By Andrew Miller
GameDesk, an organization that’s developing a variety of game-based learning initiatives, is venturing into new terrain with the opening of a new school and the development of new digital tools, with millions of dollars in funding from both the Bill and Melinda Gates Foundation and AT&T.
The PlayMaker School, funded by the Bill and Melinda Gates Foundation, will open in Los Angeles on September 7, with 60 students in 6th grade, and will operate as a “school within a school” at New Roads, an independent middle school.
Like Quest to Learn, the game-based school in New York, PlayMaker will incorporate principles of game-based learning into the entire instructional model, but with an additional focus on making and discovering. The goal is to engage students in both high-tech and low-tech games and modular, instructional activities. Individual students will work with an “Adventure Map” that will guide them to choose their own path, allowing for students to control how they learn and when they learn it. These modules will be not only individual tasks, but will also include group work. In a unit on kinetic and potential energy, for example, students will watch videos, play games, create digital roller-coasters, and create real-life models.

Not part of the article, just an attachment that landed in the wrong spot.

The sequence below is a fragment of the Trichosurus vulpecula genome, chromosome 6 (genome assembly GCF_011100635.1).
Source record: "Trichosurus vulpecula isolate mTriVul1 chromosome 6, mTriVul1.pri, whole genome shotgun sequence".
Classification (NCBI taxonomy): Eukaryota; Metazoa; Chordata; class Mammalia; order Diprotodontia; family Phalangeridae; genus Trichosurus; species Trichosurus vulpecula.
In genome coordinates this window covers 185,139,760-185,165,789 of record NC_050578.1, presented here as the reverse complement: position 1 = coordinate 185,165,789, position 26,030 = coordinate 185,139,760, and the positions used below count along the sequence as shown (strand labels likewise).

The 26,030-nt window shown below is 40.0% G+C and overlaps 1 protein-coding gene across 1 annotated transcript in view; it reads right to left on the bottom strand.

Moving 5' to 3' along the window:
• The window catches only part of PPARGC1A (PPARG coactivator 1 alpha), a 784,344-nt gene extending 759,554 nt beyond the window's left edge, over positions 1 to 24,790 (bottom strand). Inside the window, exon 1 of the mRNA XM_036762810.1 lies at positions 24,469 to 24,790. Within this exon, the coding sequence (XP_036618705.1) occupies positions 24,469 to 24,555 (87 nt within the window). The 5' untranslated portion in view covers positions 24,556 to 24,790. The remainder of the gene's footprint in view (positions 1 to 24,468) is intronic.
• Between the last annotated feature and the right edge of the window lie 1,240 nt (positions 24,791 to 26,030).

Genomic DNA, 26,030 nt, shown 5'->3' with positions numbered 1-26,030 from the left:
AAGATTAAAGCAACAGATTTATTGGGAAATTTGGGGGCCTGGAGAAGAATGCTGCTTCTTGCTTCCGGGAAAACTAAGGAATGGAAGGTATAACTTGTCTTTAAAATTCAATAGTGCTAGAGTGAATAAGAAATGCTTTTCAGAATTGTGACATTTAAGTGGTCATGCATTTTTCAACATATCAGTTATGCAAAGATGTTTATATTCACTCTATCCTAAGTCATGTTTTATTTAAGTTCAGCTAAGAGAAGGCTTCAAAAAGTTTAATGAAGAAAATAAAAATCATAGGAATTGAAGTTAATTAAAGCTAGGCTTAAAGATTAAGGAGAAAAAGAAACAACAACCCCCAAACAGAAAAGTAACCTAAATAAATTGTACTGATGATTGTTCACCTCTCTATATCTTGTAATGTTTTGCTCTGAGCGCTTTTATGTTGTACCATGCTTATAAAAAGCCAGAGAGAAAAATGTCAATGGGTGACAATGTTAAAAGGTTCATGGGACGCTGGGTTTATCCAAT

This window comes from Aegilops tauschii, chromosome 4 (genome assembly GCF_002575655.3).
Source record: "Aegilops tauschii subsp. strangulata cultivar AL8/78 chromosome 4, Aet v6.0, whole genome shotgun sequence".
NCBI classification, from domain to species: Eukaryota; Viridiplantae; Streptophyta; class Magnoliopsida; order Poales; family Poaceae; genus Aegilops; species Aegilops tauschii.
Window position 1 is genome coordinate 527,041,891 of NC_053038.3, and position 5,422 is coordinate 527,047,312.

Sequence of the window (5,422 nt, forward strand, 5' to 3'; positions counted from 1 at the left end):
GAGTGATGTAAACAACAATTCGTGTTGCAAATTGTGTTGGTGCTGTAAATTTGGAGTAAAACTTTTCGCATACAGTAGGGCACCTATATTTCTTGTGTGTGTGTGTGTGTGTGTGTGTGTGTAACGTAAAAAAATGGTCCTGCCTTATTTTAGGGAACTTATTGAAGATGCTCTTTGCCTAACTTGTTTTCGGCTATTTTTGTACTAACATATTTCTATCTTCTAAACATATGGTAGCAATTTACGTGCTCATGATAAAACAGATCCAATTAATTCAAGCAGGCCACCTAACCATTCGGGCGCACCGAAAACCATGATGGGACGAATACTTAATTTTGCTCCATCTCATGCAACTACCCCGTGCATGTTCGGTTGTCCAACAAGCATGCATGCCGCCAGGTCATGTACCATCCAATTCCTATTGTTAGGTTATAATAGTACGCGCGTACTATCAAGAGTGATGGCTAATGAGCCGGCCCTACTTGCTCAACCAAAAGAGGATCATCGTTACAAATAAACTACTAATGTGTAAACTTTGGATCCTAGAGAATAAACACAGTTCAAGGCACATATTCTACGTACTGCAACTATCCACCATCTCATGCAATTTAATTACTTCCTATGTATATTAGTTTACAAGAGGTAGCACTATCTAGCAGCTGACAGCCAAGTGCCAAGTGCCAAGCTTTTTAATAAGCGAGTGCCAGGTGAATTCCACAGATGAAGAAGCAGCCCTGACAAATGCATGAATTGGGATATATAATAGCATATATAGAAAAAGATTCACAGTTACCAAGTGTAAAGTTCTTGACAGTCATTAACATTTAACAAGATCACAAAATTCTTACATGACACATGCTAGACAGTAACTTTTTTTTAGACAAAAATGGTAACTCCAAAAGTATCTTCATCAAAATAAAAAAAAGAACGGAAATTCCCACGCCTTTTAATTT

With ongoing formative assessments tied not only to the Common Core, but also practical digital skills, collaboration, critical thinking, and social emotion learning principles, the focus is meant to go beyond traditional schooling goals. Instruction will focus on providing context for the content, whereby students understand the relevance of what they’re learning. Teachers will play the roles of questioners, facilitators, and reflective agents.
More information will soon be released about the specifics of the program.
Lucien Vattel, the executive director of GameDesk, said he wants to scale the company’s tools and learning models to schools and other groups across the country. To that end, the company received $3.8 million from AT&T to fund two new initiatives: a learning laboratory called Learning Center, which will include a “classroom of the future” where new digital tools will be developed, tested, evaluated, and aligned with academic standards; and free access to an online portal of Continue reading